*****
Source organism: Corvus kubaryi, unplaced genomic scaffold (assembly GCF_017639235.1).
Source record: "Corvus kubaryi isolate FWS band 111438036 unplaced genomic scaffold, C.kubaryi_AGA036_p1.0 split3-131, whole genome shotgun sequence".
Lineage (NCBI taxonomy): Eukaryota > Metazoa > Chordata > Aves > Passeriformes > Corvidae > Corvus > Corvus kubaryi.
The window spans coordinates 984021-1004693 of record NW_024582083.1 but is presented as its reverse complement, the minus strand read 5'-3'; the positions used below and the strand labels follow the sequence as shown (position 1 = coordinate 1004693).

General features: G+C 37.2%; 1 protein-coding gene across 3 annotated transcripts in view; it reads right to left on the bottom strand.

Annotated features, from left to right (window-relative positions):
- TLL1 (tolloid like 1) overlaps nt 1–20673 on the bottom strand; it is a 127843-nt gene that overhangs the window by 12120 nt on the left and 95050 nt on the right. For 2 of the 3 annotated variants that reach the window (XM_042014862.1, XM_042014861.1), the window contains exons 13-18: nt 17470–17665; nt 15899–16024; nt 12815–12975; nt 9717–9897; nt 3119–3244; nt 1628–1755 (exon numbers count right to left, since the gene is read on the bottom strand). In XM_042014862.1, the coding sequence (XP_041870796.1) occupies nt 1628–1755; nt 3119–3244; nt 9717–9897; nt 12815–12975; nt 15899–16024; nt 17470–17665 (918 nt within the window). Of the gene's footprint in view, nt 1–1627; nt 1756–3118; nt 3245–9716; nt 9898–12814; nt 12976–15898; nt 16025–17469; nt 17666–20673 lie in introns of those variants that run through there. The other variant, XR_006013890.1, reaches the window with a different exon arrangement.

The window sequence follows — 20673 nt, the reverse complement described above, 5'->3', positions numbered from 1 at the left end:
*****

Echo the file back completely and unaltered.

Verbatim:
Source organism: Corvus kubaryi, unplaced genomic scaffold (assembly GCF_017639235.1).
Source record: "Corvus kubaryi isolate FWS band 111438036 unplaced genomic scaffold, C.kubaryi_AGA036_p1.0 split3-131, whole genome shotgun sequence".
Lineage (NCBI taxonomy): Eukaryota > Metazoa > Chordata > Aves > Passeriformes > Corvidae > Corvus > Corvus kubaryi.
The window spans coordinates 984021-1004693 of record NW_024582083.1 but is presented as its reverse complement, the minus strand read 5'-3'; the positions used below and the strand labels follow the sequence as shown (position 1 = coordinate 1004693).

General features: G+C 37.2%; 1 protein-coding gene across 3 annotated transcripts in view; it reads right to left on the bottom strand.

Annotated features, from left to right (window-relative positions):
- TLL1 (tolloid like 1) overlaps nt 1–20673 on the bottom strand; it is a 127843-nt gene that overhangs the window by 12120 nt on the left and 95050 nt on the right. For 2 of the 3 annotated variants that reach the window (XM_042014862.1, XM_042014861.1), the window contains exons 13-18: nt 17470–17665; nt 15899–16024; nt 12815–12975; nt 9717–9897; nt 3119–3244; nt 1628–1755 (exon numbers count right to left, since the gene is read on the bottom strand). In XM_042014862.1, the coding sequence (XP_041870796.1) occupies nt 1628–1755; nt 3119–3244; nt 9717–9897; nt 12815–12975; nt 15899–16024; nt 17470–17665 (918 nt within the window). Of the gene's footprint in view, nt 1–1627; nt 1756–3118; nt 3245–9716; nt 9898–12814; nt 12976–15898; nt 16025–17469; nt 17666–20673 lie in introns of those variants that run through there. The other variant, XR_006013890.1, reaches the window with a different exon arrangement.

The window sequence follows — 20673 nt, the reverse complement described above, 5'->3', positions numbered from 1 at the left end: